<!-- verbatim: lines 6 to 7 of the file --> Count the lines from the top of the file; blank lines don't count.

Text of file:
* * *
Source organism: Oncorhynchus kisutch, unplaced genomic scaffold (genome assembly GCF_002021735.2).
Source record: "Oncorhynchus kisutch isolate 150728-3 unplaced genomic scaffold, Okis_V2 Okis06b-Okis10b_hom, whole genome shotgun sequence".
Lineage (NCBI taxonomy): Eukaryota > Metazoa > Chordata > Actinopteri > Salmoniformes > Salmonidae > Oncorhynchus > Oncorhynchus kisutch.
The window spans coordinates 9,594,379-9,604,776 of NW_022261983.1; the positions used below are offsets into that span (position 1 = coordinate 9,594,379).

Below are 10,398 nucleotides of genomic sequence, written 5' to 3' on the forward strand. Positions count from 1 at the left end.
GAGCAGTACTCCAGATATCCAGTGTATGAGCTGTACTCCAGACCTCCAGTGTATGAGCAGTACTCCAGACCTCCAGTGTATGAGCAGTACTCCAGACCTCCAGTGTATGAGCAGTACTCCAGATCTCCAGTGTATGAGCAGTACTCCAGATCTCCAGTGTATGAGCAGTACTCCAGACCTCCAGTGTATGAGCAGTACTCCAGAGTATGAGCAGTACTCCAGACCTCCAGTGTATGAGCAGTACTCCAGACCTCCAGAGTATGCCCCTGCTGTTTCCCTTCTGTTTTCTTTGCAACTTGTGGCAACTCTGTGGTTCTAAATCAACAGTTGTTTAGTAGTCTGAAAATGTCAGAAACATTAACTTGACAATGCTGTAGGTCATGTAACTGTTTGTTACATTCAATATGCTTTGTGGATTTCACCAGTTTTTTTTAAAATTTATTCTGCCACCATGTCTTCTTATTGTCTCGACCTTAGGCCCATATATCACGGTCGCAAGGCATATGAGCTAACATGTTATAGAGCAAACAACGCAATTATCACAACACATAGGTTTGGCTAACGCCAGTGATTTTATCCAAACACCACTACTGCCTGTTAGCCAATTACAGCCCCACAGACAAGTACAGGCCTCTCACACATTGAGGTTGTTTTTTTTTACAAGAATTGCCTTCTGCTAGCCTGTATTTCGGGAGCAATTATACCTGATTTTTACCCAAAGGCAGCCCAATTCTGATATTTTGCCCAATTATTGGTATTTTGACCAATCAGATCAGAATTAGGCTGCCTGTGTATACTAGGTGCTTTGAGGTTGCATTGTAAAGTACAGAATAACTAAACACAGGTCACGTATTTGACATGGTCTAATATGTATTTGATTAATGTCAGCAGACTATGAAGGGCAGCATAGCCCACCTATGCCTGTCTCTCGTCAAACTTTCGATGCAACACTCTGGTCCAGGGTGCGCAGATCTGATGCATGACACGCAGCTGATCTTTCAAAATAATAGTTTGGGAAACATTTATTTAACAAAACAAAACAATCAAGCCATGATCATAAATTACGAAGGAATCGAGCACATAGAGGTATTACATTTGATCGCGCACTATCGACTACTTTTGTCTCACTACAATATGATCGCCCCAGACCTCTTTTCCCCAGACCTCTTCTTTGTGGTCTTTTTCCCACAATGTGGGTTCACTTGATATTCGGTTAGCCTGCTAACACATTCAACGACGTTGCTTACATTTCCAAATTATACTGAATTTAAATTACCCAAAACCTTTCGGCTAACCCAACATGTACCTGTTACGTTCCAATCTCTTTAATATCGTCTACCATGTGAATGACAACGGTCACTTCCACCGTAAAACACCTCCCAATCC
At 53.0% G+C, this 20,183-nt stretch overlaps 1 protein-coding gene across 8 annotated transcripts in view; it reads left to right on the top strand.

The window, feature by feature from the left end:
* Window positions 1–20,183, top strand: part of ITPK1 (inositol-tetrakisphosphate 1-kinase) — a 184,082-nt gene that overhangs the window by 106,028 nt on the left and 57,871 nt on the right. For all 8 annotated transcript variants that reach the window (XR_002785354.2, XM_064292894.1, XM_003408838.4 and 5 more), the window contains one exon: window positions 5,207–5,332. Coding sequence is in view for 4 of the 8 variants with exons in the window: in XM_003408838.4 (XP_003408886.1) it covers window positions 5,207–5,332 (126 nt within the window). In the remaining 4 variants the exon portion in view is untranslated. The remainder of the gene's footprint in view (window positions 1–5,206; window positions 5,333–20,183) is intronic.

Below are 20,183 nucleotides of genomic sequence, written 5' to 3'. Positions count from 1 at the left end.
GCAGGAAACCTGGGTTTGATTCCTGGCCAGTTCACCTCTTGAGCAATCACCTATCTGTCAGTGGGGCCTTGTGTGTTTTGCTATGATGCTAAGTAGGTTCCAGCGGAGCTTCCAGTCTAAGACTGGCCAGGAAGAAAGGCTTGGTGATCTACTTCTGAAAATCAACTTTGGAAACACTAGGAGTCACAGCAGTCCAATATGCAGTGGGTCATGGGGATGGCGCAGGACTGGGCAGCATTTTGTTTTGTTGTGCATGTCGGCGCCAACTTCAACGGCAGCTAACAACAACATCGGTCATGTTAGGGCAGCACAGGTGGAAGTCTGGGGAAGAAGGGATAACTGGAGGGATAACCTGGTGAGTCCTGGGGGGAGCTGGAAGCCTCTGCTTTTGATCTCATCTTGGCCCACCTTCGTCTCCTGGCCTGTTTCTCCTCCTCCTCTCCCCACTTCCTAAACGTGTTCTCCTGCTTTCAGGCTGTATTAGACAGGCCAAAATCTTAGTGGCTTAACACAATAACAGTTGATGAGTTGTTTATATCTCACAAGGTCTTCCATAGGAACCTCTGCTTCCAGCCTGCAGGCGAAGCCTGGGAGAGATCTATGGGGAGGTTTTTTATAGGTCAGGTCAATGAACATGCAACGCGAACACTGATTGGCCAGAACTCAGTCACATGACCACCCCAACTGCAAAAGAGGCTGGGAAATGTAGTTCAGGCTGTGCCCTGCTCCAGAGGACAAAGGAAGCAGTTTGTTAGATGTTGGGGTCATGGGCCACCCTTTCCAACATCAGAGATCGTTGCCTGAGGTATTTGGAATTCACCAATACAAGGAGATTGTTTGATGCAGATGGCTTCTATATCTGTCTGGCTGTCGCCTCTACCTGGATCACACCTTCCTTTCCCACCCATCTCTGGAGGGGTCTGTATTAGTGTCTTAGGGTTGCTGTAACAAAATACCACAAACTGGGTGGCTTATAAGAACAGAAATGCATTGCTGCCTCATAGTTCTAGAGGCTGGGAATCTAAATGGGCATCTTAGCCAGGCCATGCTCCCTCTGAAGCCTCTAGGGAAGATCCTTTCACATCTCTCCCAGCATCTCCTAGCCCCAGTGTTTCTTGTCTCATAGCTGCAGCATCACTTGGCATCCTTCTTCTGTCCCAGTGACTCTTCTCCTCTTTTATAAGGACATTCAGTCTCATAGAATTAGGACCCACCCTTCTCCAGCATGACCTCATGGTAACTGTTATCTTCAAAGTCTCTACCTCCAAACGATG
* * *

GAGCAGTACTCCAGATATCCAGTGTATGAGCTGTACTCCAGACCTCCAGTGTATGAGCAGTACTCCAGACCTCCAGTGTATGAGCAGTACTCCAGACCTCCAGTGTATGAGCAGTACTCCAGATCTCCAGTGTATGAGCAGTACTCCAGATCTCCAGTGTATGAGCAGTACTCCAGACCTCCAGTGTATGAGCAGTACTCCAGAGTATGAGCAGTACTCCAGACCTCCAGTGTATGAGCAGTACTCCAGACCTCCAGAGTATGCCCCTGCTGTTTCCCTTCTGTTTTCTTTGCAACTTGTGGCAACTCTGTGGTTCTAAATCAACAGTTGTTTAGTAGTCTGAAAATGTCAGAAACATTAACTTGACAATGCTGTAGGTCATGTAACTGTTTGTTACATTCAATATGCTTTGTGGATTTCACCAGTTTTTTTTAAAATTTATTCTGCCACCATGTCTTCTTATTGTCTCGACCTTAGGCCCATATATCACGGTCGCAAGGCATATGAGCTAACATGTTATAGAGCAAACAACGCAATTATCACAACACATAGGTTTGGCTAACGCCAGTGATTTTATCCAAACACCACTACTGCCTGTTAGCCAATTACAGCCCCACAGACAAGTACAGGCCTCTCACACATTGAGGTTGTTTTTTTTTACAAGAATTGCCTTCTGCTAGCCTGTATTTCGGGAGCAATTATACCTGATTTTTACCCAAAGGCAGCCCAATTCTGATATTTTGCCCAATTATTGGTATTTTGACCAATCAGATCAGAATTAGGCTGCCTGTGTATACTAGGTGCTTTGAGGTTGCATTGTAAAGTACAGAATAACTAAACACAGGTCACGTATTTGACATGGTCTAATATGTATTTGATTAATGTCAGCAGACTATGAAGGGCAGCATAGCCCACCTATGCCTGTCTCTCGTCAAACTTTCGATGCAACACTCTGGTCCAGGGTGCGCAGATCTGATGCATGACACGCAGCTGATCTTTCAAAATAATAGTTTGGGAAACATTTATTTAACAAAACAAAACAATCAAGCCATGATCATAAATTACGAAGGAATCGAGCACATAGAGGTATTACATTTGATCGCGCACTATCGACTACTTTTGTCTCACTACAATATGATCGCCCCAGACCTCTTTTCCCCAGACCTCTTCTTTGTGGTCTTTTTCCCACAATGTGGGTTCACTTGATATTCGGTTAGCCTGCTAACACATTCAACGACGTTGCTTACATTTCCAAATTATACTGAATTTAAATTACCCAAAACCTTTCGGCTAACCCAACATGTACCTGTTACGTTCCAATCTCTTTAATATCGTCTACCATGTGAATGACAACGGTCACTTCCACCGTAAAACACCTCCCAATCC
At 53.0% G+C, this 20,183-nt stretch overlaps 1 protein-coding gene across 8 annotated transcripts in view; it reads left to right on the top strand.